Same goes with hard hitting, really. Its placement and distance, trather than impact alone, that creates the effect or illusion of power delivered.This is why a small person can deliver quite a shock when trained in any type of striking, versus the same person untrained.Big personms of course, when trained, deliver yet more.

What is interesting, is when a large person is trained in the Shorin methods of angles and short striking/kicking, and then creates that impression of speed. The Uechi Ryu, uses a great deal on the other hand, of body conditioning,so that even a small person is very tough, and very strong fronm sanchin training, giving a straight-on in-close strength advantage.

So, either way, appearances are definitely designed to be deceptive.

Yet and still, both systems have their definite strengths and advantages, and consequently their disadavantages.One thing I always told students was, you must use your own and your systems strengths, and minimize its weaknesses. I said, if you do Shorin ryu, and really classically use that training, then what you never want to do is stand toe to toe and slug it out with a straight in freight train ryu fighter, or you are hamburger.Use the angles, footwork, body turning, cover and angles from which to set up and implement.

Straight line fighters also, don't want to play too many angles if they don't train for that.Close in fighters, don't want to get into kicking contests either.

I know, everyone should learn all ways and angles, all methods- right. It doesn't happen that way, for most.Use your strengths, guard your weaknesses, and never play the other guys game, and if you are a boxer, never fight a wrestler, etc.

Meaning, don't go in on a grappler, this is why the Uechi guys around Boston are learning brazilian jiujitsu.

So, everyone can supplement training for the weak points.

But the real point here, is to learn and develop the strengths in your own system, regardless of the weak points. Uechi is a close in handfighting system second to none at what they do, which is to take an attack standing or moving in and counter decisively in a few short moves.But the system as now taught, not the zankai or old way, is a more strictly limited system than most karate styles, and such that, at what they do they are extremely strong, but at what they don't do, they aren't even there at all. The old style was broader in ranger as it had to be.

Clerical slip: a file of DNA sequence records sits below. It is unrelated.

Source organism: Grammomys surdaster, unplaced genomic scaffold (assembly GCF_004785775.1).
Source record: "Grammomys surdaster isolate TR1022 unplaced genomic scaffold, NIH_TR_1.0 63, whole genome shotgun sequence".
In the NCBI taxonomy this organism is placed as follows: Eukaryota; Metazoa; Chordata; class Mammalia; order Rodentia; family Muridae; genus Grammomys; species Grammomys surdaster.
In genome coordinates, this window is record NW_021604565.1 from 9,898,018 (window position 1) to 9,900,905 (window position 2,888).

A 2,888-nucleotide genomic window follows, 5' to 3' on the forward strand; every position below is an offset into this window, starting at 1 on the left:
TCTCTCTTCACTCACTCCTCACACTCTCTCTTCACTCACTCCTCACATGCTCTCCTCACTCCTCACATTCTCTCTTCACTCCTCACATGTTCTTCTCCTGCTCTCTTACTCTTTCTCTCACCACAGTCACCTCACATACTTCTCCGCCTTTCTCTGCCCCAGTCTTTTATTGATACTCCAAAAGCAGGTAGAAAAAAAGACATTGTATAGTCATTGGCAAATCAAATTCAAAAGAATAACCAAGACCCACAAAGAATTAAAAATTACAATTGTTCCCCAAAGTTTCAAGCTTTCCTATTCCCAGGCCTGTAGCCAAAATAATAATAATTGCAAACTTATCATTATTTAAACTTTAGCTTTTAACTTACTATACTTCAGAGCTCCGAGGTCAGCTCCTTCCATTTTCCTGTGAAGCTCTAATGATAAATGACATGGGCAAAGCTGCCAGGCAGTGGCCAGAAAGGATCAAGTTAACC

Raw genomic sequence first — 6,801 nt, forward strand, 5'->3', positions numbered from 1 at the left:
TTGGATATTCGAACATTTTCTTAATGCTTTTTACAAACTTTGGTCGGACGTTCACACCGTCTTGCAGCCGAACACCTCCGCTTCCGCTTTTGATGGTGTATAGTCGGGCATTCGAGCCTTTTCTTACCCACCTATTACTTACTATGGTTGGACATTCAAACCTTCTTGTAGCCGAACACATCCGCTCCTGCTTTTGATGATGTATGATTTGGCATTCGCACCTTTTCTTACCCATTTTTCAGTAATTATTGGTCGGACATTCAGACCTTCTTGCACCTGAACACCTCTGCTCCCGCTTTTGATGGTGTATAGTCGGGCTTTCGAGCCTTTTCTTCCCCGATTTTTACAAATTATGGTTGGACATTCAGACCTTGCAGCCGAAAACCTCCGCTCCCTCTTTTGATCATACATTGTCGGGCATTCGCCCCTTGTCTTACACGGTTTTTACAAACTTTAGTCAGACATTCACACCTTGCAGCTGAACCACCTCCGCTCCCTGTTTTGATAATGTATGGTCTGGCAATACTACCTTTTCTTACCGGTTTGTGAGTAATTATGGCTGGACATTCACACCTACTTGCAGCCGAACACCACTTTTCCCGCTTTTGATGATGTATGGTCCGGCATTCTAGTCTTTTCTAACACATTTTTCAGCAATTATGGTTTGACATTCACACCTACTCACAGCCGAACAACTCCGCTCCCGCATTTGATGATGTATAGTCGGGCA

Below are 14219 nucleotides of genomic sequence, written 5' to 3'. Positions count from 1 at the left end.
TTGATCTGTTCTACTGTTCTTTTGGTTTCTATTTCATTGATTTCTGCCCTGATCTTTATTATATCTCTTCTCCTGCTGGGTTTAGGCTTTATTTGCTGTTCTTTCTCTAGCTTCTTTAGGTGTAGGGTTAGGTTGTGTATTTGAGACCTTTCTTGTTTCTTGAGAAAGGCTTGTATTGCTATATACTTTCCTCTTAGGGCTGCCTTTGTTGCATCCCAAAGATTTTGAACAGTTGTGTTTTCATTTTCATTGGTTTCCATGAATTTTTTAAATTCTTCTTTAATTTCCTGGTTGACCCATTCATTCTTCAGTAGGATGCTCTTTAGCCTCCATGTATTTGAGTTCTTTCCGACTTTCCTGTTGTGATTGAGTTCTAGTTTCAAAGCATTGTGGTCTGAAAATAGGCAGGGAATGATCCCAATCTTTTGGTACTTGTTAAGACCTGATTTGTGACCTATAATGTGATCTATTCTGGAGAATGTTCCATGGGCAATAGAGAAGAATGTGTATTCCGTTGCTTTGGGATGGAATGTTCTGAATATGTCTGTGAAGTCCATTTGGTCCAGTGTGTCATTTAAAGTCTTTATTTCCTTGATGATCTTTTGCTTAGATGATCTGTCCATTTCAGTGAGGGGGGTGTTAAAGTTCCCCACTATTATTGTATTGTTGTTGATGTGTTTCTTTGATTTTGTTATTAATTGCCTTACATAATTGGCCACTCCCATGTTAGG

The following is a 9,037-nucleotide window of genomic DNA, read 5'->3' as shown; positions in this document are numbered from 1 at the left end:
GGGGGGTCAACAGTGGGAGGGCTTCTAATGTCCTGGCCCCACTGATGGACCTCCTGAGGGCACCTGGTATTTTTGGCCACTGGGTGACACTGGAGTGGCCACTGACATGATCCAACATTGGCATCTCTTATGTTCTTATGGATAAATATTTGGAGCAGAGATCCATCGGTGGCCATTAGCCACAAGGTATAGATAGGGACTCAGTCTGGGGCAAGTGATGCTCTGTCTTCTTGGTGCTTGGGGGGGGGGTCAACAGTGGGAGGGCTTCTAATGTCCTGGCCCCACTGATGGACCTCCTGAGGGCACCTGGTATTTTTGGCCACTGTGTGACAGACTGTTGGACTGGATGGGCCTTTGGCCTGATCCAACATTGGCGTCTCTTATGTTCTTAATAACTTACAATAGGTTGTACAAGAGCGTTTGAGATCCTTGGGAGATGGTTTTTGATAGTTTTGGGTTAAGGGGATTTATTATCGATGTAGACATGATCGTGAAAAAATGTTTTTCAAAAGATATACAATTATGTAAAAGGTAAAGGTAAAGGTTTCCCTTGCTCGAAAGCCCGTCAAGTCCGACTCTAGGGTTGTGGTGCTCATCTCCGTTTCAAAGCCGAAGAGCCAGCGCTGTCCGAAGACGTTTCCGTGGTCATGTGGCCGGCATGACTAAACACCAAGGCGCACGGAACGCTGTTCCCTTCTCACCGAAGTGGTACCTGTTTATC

Modern Shorin ryu, and other systems, depend on if they are taught more the old way, or newer ways.Generally, the newer ways are not as broad in range, and may be centered on PE or tournament, the older ways are kata and application centered, with kihon taken from kata and aimed at producing maximum effect each time.Say it this way:If when every time you block you go to either unbalance or damage the attacker, that system is the older way.If you don't much even bother to block, you are probably more tournament oriented.This doesn't mean not effective, merely a different philosophy of engagement.Not however, a defensive one, but more of an offensive mindset.

I believe the idea was, in older times, that if you could stop the attacker with your defense, it was preferable to killing him.Not such a bad idea, I think, even today.Uechi's blocks, to summarize, emobody this philosophy, as the wa uke or circle block really means harmonious receiving, and thus control of the opponent through blending and unbalancing and control, rather than breaking.Breaking being an option if harmony didn't work of course.:D

Plus it left your attacker alive,lot to be said for that, and also unharmed and less ticked off and no vengeful clan of relatives thirsting for your blood and horrible death, and that ain't bad.:D

Regards

Hank Irwin
12th February 2003, 15:49
Ueichi-ryu is a very good system. I teach Sanchin as first kata, for good root. My Sensei studied with Kanei Ueichi in Okinawa and inserted many Ueichi principles into Hojo undo, and jubi undo, not to mention kata. Ueichi conditioning is hard to get passed, not to mention a lightning fast toe kick. I would definetly check them out. Not for the faint of heart though.:D

kusanku
13th February 2003, 02:17
:D Uechi Ryu people tend to be a pretty tough bunch, for sure.:D

Hank Irwin
13th February 2003, 13:39
I believe Sensei Glasheen lives in Va., just not sure exactly where. I believe he was student of Matteson Sensei.

acooper
2nd March 2003, 02:21
I believe that Glasheen is the sensei. He have a good reputation?

kusanku
2nd March 2003, 15:00
I think he does, have talked with him on his forum at the uechi place, and I think he is an M.D., a doctor, maybe a surgeon.

Seems a fine gentleman.Has a sense of humor, as well.

Good luck to you,